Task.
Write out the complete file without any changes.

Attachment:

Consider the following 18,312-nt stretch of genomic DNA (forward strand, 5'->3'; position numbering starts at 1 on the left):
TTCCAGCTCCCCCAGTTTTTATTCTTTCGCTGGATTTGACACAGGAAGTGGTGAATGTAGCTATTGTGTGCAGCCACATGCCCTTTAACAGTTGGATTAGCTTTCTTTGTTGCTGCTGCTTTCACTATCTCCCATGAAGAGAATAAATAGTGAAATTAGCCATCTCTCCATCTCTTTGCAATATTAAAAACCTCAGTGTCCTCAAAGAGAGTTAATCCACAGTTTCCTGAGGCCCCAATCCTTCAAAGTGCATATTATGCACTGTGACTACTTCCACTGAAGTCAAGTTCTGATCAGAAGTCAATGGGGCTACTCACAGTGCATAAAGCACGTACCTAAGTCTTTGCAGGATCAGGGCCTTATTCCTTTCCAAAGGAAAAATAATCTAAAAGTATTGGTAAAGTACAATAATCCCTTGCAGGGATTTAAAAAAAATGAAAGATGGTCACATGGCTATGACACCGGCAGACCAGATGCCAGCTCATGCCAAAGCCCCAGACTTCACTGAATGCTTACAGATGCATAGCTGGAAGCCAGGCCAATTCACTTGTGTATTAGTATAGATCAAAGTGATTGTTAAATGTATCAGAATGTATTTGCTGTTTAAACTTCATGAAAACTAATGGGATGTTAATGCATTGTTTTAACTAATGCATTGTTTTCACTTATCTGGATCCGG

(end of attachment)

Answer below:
Consider the following 18,312-nt stretch of genomic DNA (forward strand, 5'->3'; position numbering starts at 1 on the left):
TTCCAGCTCCCCCAGTTTTTATTCTTTCGCTGGATTTGACACAGGAAGTGGTGAATGTAGCTATTGTGTGCAGCCACATGCCCTTTAACAGTTGGATTAGCTTTCTTTGTTGCTGCTGCTTTCACTATCTCCCATGAAGAGAATAAATAGTGAAATTAGCCATCTCTCCATCTCTTTGCAATATTAAAAACCTCAGTGTCCTCAAAGAGAGTTAATCCACAGTTTCCTGAGGCCCCAATCCTTCAAAGTGCATATTATGCACTGTGACTACTTCCACTGAAGTCAAGTTCTGATCAGAAGTCAATGGGGCTACTCACAGTGCATAAAGCACGTACCTAAGTCTTTGCAGGATCAGGGCCTTATTCCTTTCCAAAGGAAAAATAATCTAAAAGTATTGGTAAAGTACAATAATCCCTTGCAGGGATTTAAAAAAAATGAAAGATGGTCACATGGCTATGACACCGGCAGACCAGATGCCAGCTCATGCCAAAGCCCCAGACTTCACTGAATGCTTACAGATGCATAGCTGGAAGCCAGGCCAATTCACTTGTGTATTAGTATAGATCAAAGTGATTGTTAAATGTATCAGAATGTATTTGCTGTTTAAACTTCATGAAAACTAATGGGATGTTAATGCATTGTTTTAACTAATGCATTGTTTTCACTTATCTGGATCCGG